Although he says she wasn't like this when they were dating--which I'm sure is true, since I can't imagine anyone wanting to date someone who acted this way--I also think there must have been some indication in her personality that she would be capable of behaving like this.

I realize that this is between him and her, but since he is a big part of my life I feel that it affects our relationship as well. I don't know whether he should try changing his phone number, call her parents (who she still lives with), try to talk to her and tell her to stop calling him because he has a new relationship now, or what. I'm starting to think she's going to show up at his house and do something crazy.

Any advice you have would really be appreciated.


Dear Worried,

He's yours. She lost him. Have compassion. She spent ten years with him and probably expected to spend the rest of her life with him. You would be upset, too, if you were in her place.

So forgive and forget what she said. Show you can be a bigger person than she is. Don't stoop to her level and don't act out or you'll be put in the same category she is. And sure, there were probably indications when he was dating her that she could become irrational. Perhaps that's why they never married.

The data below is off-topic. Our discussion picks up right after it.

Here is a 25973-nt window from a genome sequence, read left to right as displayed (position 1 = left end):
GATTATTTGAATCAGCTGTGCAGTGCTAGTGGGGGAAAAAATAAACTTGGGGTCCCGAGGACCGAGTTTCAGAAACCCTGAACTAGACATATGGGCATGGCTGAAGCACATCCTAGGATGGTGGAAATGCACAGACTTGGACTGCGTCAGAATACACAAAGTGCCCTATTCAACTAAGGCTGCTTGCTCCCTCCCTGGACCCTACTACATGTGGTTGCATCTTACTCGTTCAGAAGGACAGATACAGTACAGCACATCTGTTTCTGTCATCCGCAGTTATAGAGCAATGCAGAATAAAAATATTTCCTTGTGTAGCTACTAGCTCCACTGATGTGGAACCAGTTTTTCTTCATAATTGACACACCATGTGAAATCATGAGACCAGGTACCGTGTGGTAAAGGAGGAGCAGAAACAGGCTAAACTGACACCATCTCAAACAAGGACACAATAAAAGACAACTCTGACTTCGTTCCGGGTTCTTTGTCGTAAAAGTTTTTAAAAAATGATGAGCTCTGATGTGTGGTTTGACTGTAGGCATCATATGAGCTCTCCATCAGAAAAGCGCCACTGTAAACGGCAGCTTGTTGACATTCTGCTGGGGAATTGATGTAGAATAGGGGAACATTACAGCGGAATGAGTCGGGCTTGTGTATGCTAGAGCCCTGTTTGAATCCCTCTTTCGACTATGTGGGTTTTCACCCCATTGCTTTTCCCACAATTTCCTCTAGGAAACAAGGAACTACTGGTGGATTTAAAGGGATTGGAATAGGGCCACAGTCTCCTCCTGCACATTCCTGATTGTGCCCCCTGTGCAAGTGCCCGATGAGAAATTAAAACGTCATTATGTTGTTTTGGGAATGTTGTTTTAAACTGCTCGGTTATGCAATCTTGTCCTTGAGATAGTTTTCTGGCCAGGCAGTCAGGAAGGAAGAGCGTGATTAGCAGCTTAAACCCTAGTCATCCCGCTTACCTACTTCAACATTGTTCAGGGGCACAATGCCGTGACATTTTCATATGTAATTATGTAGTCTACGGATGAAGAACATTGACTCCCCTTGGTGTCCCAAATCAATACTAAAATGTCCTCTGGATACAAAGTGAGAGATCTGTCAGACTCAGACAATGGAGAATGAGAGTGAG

However, all that's in the past. Right now, he needs to handle this situation. It's up to him really. He partially caused the problem. He cheated on her and drove her to this point, and his guilt is probably righteously deserved. He could call her parents and suggest that she needs therapy, he could pay for her therapy, he could change his phone number, or he could simply continue to try to pacify her.

Let him decide what to do about her. But if he wants to keep her in his life, insist that she must be friends with the two of you, as a couple, and not just with him.

You, however, have little to worry about. The worse she acts, the better you can look in comparison. So just be the good guy and let her be the bad guy. You can't lose.

Good luck,

Dr. Tracy

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(Featured art from cover of Letting Go, by Zev Wanderer and Tracy Cabot, published by "Bitan" Publishers, Tel-Aviv, Israel)